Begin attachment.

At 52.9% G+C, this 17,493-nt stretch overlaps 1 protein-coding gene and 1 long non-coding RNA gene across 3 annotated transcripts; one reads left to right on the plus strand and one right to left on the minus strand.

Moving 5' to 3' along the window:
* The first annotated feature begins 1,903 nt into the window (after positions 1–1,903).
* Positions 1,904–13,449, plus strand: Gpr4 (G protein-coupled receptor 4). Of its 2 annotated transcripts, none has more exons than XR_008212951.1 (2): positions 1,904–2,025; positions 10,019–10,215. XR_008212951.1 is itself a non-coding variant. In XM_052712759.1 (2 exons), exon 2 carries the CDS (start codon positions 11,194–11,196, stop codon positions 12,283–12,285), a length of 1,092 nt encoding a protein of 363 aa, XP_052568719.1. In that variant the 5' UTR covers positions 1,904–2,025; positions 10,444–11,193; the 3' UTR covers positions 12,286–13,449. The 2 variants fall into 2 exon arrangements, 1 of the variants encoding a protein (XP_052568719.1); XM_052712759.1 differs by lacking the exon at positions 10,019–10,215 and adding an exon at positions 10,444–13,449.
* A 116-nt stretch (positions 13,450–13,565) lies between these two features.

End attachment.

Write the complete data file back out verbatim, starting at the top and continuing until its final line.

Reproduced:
At 52.9% G+C, this 17,493-nt stretch overlaps 1 protein-coding gene and 1 long non-coding RNA gene across 3 annotated transcripts; one reads left to right on the plus strand and one right to left on the minus strand.

Moving 5' to 3' along the window:
* The first annotated feature begins 1,903 nt into the window (after positions 1–1,903).
* Positions 1,904–13,449, plus strand: Gpr4 (G protein-coupled receptor 4). Of its 2 annotated transcripts, none has more exons than XR_008212951.1 (2): positions 1,904–2,025; positions 10,019–10,215. XR_008212951.1 is itself a non-coding variant. In XM_052712759.1 (2 exons), exon 2 carries the CDS (start codon positions 11,194–11,196, stop codon positions 12,283–12,285), a length of 1,092 nt encoding a protein of 363 aa, XP_052568719.1. In that variant the 5' UTR covers positions 1,904–2,025; positions 10,444–11,193; the 3' UTR covers positions 12,286–13,449. The 2 variants fall into 2 exon arrangements, 1 of the variants encoding a protein (XP_052568719.1); XM_052712759.1 differs by lacking the exon at positions 10,019–10,215 and adding an exon at positions 10,444–13,449.
* A 116-nt stretch (positions 13,450–13,565) lies between these two features.